New Player Information

So you've made the choice to play Paradise Netrek! Congratulations, and welcome!
  1. First Steps

    1. Do you have a TCP/IP connection?
      Chances are that if you're reading this document, the answer is yes. Since the protocol to read Web pages requires a TCP/IP link to the Internet, you probably have TCP/IP. Paradise is TCP/IP based, so if you don't have a TCP/IP link, you can't play. TCP/IP is just a fancy way of saying that you're on the Internet, for you net newbies.
    2. Do you have X11 installed on your machine (or MS-windows)?
      If you're using a Web browser like Netscape, you probably have X11. As far as I know, most UNIX-based workstations with graphics capability use X11. Simply put, X11 is a graphics system found on many workstations.
      You need X11 to play Paradise, due to it's graphical nature. Windows or Windows NT or a Mac is *NOT* X11.

      But you can emulate X11 on MS-windows with the help of cygwin.

      EVEN BETTER, there is a windows client ready for beta testing: please try it out and report back to the mailing list or IRC channel your experiences and suggestions, they are more than welcome.

    3. Do you have a supported architecture? (currently not all listed here are supported)
      This one is a tough question, especially if you are new to computers or don't have access to the physical machine itself. The cygwin solution may or may not work for you, just try. Take a look at this list and decide if you have a machine and an operating system that matches one of these combinations:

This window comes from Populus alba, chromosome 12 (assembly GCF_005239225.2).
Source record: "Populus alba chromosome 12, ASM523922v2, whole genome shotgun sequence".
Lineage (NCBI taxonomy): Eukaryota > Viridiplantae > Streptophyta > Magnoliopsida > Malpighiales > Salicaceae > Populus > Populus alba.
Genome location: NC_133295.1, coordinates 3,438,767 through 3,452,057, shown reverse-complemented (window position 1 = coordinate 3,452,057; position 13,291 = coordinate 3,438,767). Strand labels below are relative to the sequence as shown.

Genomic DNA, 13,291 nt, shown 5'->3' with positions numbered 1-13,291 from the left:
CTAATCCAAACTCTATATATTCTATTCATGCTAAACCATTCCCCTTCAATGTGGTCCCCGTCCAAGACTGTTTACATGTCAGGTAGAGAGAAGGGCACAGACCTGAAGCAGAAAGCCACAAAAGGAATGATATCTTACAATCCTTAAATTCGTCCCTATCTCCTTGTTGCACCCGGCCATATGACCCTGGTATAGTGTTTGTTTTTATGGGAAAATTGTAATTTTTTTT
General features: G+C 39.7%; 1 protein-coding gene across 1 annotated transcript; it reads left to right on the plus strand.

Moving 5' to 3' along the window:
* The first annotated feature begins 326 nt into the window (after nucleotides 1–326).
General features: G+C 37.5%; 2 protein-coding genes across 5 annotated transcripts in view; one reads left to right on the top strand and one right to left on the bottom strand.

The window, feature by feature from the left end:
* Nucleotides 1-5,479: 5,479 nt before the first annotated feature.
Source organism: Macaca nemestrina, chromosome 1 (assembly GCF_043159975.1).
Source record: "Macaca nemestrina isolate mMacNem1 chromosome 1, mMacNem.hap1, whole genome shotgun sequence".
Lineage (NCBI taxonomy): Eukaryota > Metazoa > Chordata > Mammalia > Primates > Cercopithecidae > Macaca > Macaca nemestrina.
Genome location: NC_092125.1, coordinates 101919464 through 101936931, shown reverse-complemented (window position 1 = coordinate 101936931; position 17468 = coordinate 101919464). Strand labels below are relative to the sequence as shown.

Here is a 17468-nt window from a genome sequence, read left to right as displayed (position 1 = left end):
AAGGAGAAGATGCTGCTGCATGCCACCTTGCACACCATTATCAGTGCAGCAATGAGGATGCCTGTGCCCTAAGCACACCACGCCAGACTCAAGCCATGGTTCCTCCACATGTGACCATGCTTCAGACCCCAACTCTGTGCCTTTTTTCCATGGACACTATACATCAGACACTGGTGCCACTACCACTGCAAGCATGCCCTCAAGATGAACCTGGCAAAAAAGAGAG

Machine Type Operating System
      intel-based PC BSDI 2.0 (*)
      NetBSD (*)
      OS/2 Warp (*)
      Solaris (*)
      UnixWare 1.1 (*)
      Windows (YES, now we have one finally!)
      RS/6000 AIX 4.x (*)
      Silicon Graphics IRIX 4.0.x
      IRIX 5.x
      Sun SunOS 4.1.x (*)
      Solaris >= 7

      (*) -- The client is currently NOT under development. Want to build binaries for it?
      First the general client changes have to be done, then we can try to port. If you want to support something not mentioned here, get the source, succeed in building a running client and announce on the paradise-workers mailing-list, how the source must be modified to succeed as you did.


    1. Joe Trekker has an Alpha running OSF/1 sitting on his desk. He checks the machine type list, and finds 'Alpha' in the list. He scans over to the right of the word 'Alpha', and finds 'OSF/1'. Both match, so he can play.
    2. Gnarl E. Dude has a Pentium-based PC sitting on his desk. He scans down the machine type list and finds 'intel-based PC' in the list. Now, Gnarl knows that he is running Linux He scans the OS list to the right of PC and finds 'Linux'; he's ecstatic. There is a binary for him to use.
    3. Imnotta Realuser has a 386sx-based PC sitting on his desk that runs Windows 3.1. He finds 'intel-based PC' in the machine type list and thinks "Great! There's hope yet!". But, after looking at the OS column and finding that Windows isn't supported yet, he's crestfallen. There's no binary for Windows! Poor guy can't play.
    4. Mac User has a Macintosh Plus sitting on his desk. He looks at the machine type list in a pitiful attempt to find Macintosh listed there, but to no avail. 68k Macintoshes aren't supported, so he can't play. He'll just have to get a Power Mac and run MkLinux.

    If you've answered YES! to all 3 questions, then you can play! See the next section for how to obtain a trek program (called a 'client' or a 'binary' from here on in this document).